Compels Explained

I was thinking about something mechanical earlier this week and wanted to make sure that everyone was aware of it. There was a really great scene last time with Scorn (who I PROMISE I will use with restraint) approaching the party for help to retrieve a lost child out of the Fae realms. Despite REALLY wanting to dispatch him to the netherworlds he managed to finangle his way into being tolerated by the party by Compelling aspects on your character sheets (How he KNOWS about these aspects is a completely different matter!). I devised him to be the penultimate “slippery fish” character and Fate works really nicely for those sorts of encounters. What I wanted to do, though, was to let you all know that you all can do the exact same thing both to NPC’s and to other players. The trick is that you need to know other people’s aspects. Usually, aspects in the environment are pretty obvious. Aspects on people can be discovered in a few ways.

The first is guessing. It is your attempt to invoke an aspect against another person because they are acting a certain way and you are fairly sure that they have an aspect concerning that facet. If it is a good guess and it is near the mark (this is COMPLETELY by GM Fiat and I will strive to be as fair as possible) then the aspect will be revealed to you and you may invoke it once for free and use it to both invoke (get a +2 on a roll) OR compel. Compelling is a VERY powerful tool, as evidenced by how Scorn used it to pull you all in on this rescue mission. The important thing about a Compel is usually it is bringing about an action based on a character aspect that brings about an action to that characters DETRIMENT.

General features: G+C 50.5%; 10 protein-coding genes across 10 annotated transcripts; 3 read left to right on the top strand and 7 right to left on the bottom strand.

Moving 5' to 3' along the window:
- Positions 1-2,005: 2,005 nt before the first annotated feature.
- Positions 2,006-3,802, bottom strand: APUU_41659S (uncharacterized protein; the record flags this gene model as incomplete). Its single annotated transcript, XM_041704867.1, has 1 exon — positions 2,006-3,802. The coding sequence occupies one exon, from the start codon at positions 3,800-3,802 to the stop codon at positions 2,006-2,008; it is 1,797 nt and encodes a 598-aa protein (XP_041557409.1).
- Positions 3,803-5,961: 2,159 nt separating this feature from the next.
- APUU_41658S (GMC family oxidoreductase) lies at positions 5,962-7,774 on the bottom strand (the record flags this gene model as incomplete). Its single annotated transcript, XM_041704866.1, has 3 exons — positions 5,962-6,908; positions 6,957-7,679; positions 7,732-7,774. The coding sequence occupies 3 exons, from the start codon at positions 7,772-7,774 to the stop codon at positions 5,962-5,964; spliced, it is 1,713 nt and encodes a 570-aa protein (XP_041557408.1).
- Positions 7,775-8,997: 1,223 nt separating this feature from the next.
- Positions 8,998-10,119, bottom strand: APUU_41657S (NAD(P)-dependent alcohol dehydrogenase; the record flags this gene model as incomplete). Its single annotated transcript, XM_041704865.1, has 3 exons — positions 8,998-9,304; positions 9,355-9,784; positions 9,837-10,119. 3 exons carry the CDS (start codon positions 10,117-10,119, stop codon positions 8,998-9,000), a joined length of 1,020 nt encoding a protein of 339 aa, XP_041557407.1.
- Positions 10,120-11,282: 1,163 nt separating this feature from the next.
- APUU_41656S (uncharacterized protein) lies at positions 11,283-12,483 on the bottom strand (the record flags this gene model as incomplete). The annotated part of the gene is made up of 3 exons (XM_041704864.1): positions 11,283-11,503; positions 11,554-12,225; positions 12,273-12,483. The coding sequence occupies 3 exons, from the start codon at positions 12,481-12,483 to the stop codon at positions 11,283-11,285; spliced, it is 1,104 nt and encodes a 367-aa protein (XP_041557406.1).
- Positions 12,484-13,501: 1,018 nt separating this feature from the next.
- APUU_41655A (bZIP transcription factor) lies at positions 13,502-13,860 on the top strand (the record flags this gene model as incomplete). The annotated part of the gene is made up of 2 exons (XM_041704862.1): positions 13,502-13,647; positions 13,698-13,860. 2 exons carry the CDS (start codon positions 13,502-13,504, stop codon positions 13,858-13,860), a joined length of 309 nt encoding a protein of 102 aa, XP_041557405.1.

Compelling occurs as follows:
1) Event-Based Compel: You have “X” aspect and are in “Y” situation so it makes sense that, unfortunately, “Z” would happen to you.
2) Decision-Based Compel: You have “X” aspect in “Y” situation, so it make sense that you’d decide to “Z”. This goes wrong when “C” happens.

Example of an Event-Based Compel (borrowed from Fate Core):

Cynere has Infamous Girl with Sword while covertly attending a gladiatorial contest, so it makes sense that, unfortunately, an admirer would recognize her in the stands and make a huge fuss, turning all eyes in the arena her way.

Example of a Decision-Based Compel (also borrowed from Fate Core):

Landon has The Manners of a Goat while trying to impress a dignitary at a royal ball, so it makes sense that he’d decide to share some boorish, raunchy humor and/or commentary. This goes wrong when he discovers she’s the princess of this country, and his offense is tantamount to a crime.

NPCs can do this to you, as evidenced by Scorn. You can do these sorts of declarations also to NPCs and to other players. It works the same. If they accept a compel they gain a Fate Point. If they decline the Compel then they give you one. In the case of NPCs, I will give you a Fate point from that NPCs pool and decrease the number he has on hand by 1 the next time you have a conflict with them. The same goes for when they receive a Fate points from you for accepting the compel. This is not a license to spit out compels in an effort to deplete NPC Fate points. They have to be cool compels and move the story forward.

The point I am trying to make is that knowing Aspects gives you a LOT of leverage over people. Much more so than objects and places.

Compels Explained

The Harbinger and the Fountain mosswood17